Observers say RCMP are doing a good job, but need to learn lessons from annual report

The president and CEO of an Atlantic Canadian think-tank said New Brunswick RCMP’s goal of making the province the safest in Canada is an achievable one.

“You basically have overall crime down a little bit, you’ve got more violent crime, particularly assaults kind of edging up a little bit. You’re getting less crime but it’s tending towards the more violent. That’s a national trend and it’s not surprising to see it in these numbers,” said Charles Cirtwill of the Atlantic Institute for Market Studies, in reference to the recently released report entitled New Brunswick RCMP’s 2009-2010 Year in Review: Becoming Canada’s Safest Province. “In terms of the idea that they are going to make New Brunswick the safest province in the country, sure, that’s a realistic goal. They’ve got a couple things actually in their favour there, one of which being that New Brunswick still has a relatively large rural base … Rural communities do tend to be a little safer.”

The RCMP report noted that there had been an almost six per cent drop in property crimes in the province since 2007, as there were 16,796 reported incidents in 2007, as opposed to 15,901 in 2009. However, crimes against persons, such as assault and harassment, went up from 6,318 incidents in 2007 to 7,212 in 2009.

“I wish I could say it was a fluctuation and that the trend data of crime statistics would indicate that that’s going to do down, but in fact I think that’s a reflection of the world we live in, unfortunately,” Cirtwill said. “… People are far more willing to use a knife instead of a stick and use a gun instead of a knife and that’s becoming quite an obvious trend and a dangerous one.”

Linda Patterson, the president of the Crime Prevention Association of New Brunswick, said she was satisfied with the results of the RCMP report.

“I’m pleased with the way the RCMP is moving in the province overall, I’m very pleased with how they’re moving. I guess in their target areas and their crime reduction work, it looks like it is paying off and it’s having an impact in the province,” she said. “I think (the report) shows RCMP where they may have to target some areas in reducing crime a little bit. But I think overall the way that they have their five year plan set out, I think we’re going to see benefits down the road.”

Michael Boudreau, associate professor and chairman of the criminology department at St. Thomas University, said the report could be a way to help the RCMP be seen positively in the public eye.

“It’s an upbeat and positive report overall. Sometimes when police publish an annual report, they tend to be a bit more dour,” he said. “This is trying to remind people that they’re in the community, that they are the community. It’s trying to reinvigorate (the RCMP’s) image.”

Another highlight of the report was that drug enforcement had increased in the province by 14 per cent since 2007.

Boudreau said it’s important to note that this increased attention toward drug activity doesn’t imply more drug production and trafficking is occurring in New Brunswick, but rather that more people involved in drug activity are being caught due to increased efforts by the RCMP.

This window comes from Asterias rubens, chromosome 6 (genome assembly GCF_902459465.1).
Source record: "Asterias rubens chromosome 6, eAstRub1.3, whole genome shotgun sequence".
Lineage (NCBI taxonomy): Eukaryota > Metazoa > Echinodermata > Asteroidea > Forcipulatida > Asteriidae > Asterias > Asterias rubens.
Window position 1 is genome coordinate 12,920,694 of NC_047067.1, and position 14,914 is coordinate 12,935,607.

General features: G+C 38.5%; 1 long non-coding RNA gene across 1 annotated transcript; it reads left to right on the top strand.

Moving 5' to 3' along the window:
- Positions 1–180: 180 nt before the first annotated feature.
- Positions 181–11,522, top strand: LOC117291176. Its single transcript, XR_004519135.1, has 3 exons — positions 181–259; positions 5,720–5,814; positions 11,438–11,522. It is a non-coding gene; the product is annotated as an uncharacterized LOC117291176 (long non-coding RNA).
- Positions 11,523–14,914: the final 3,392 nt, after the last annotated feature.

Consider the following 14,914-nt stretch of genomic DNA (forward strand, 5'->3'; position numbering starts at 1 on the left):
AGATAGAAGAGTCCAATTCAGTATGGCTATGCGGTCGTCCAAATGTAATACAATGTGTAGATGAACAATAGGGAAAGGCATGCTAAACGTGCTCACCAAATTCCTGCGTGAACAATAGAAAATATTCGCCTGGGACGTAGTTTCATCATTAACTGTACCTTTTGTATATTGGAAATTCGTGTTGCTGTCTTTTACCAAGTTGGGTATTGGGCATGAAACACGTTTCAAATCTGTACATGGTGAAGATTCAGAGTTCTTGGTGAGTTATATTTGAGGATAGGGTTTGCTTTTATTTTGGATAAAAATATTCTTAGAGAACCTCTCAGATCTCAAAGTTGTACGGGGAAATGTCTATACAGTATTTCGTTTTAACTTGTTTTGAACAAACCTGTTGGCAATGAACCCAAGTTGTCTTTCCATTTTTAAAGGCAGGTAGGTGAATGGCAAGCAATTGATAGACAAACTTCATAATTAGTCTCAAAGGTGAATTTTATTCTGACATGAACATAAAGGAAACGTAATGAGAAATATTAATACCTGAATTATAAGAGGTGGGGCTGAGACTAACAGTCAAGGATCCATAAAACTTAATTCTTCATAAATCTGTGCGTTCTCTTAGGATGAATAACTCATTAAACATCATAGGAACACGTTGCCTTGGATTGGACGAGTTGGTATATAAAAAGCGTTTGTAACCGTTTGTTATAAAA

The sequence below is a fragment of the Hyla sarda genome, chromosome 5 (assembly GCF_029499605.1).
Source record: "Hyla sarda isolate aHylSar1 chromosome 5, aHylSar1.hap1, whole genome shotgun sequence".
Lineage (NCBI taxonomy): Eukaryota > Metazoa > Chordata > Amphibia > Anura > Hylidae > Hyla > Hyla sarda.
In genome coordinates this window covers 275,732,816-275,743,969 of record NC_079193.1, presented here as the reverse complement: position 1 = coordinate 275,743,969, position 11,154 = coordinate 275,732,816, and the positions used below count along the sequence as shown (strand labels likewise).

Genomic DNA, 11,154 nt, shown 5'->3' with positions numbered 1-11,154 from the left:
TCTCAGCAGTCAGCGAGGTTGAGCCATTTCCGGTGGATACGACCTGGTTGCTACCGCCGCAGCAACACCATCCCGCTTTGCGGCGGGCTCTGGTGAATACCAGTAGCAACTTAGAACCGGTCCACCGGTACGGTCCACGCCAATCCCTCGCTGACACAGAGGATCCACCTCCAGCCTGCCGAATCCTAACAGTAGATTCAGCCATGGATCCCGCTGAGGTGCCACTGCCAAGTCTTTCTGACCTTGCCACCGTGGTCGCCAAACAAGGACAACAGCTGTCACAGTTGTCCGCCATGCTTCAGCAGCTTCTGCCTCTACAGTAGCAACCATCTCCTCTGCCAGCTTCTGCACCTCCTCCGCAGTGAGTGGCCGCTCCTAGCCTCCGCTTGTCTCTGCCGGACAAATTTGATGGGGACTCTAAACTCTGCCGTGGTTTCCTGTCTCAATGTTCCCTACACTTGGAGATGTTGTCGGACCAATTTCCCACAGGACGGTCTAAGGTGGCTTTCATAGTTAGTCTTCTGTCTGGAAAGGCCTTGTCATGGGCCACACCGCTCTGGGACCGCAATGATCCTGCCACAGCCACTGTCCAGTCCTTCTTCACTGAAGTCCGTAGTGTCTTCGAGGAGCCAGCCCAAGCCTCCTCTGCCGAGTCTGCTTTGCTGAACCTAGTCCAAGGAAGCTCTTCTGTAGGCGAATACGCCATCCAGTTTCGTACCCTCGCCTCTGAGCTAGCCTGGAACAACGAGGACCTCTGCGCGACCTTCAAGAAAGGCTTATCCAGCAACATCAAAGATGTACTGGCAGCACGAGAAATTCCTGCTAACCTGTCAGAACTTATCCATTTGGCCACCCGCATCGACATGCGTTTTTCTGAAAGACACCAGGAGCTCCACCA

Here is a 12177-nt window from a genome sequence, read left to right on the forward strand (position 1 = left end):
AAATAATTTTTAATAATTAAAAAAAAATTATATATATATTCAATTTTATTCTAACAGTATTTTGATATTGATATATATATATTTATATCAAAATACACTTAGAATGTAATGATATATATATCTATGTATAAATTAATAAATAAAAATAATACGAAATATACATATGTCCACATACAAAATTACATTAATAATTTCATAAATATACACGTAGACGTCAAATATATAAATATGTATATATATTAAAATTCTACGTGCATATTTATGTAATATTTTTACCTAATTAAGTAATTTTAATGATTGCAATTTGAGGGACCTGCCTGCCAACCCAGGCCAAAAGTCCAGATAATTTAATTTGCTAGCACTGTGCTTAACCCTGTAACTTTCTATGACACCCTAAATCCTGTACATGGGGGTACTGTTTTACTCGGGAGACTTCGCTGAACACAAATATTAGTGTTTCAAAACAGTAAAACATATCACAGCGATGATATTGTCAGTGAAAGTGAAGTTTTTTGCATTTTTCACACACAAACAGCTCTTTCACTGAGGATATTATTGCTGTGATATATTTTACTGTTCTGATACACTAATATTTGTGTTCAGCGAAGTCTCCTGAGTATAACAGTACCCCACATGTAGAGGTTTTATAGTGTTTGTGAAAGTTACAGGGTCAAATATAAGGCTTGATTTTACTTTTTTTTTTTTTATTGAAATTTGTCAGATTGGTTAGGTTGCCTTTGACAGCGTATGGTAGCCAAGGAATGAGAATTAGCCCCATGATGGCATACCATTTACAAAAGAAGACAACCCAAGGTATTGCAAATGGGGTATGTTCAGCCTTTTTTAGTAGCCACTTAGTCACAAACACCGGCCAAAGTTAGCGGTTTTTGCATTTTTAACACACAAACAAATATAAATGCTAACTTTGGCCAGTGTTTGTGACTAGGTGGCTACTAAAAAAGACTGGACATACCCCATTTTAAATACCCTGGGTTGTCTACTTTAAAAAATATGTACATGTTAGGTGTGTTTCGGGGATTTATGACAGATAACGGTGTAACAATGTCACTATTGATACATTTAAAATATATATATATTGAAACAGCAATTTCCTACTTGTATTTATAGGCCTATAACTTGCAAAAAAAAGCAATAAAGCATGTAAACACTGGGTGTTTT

“They’re seizing a lot more marijuana,” he said . “It doesn’t mean more marijuana is being grown or distributed in the province, it just means the RCMP is finding more of it.”

The report also noted that in 2009 the number of highway fatalities dropped 27 per cent from 2008. However, the number of serious injury crashes increased from 179 in 2008 to 195 in 2009.

According to the annual report, the RCMP has focused on a number of initiatives to promote highway safety, improve seatbelt use and decrease incidents of impaired or aggressive driving. Over the coming year, the report said, police will focus on continuing these campaigns.

“I always welcome and applaud any initiatives police have, whether it’s spot checks or education within schools and communities to urge people to buckle up,” Boudreau said. “Any time the police can be proactive around these matters, that’s a very good thing and they should continue to do so.”

Dick Isabelle, the assistant deputy minster of Police, Fire and Emergency Services for the Department of Public Safety, said he believes the report does a good job in conveying to the public the types of things the RCMP is involved in and what their priorities are, which will thereby increase public confidence.

The survey stated that 89 per cent of New Brunswickers polled were satisfied with the RCMP’s contribution to ensuring safe home and safe communities, while 92 per cent agree that the RCMP plays a valuable role in reducing organized crime.

“When we see an increase in crime, the caution that we apply is that if you’re increasing public confidence in policing, one of the other things that is probably happening is the public is more likely to report crimes that they may not have bothered reporting in the past,” he said.

“The fact that some crime stats are going up, we’re still looking closely at that to see if that means there’s more crime happening or if people are just reporting more of those crimes because they believe somebody is paying attention to them.”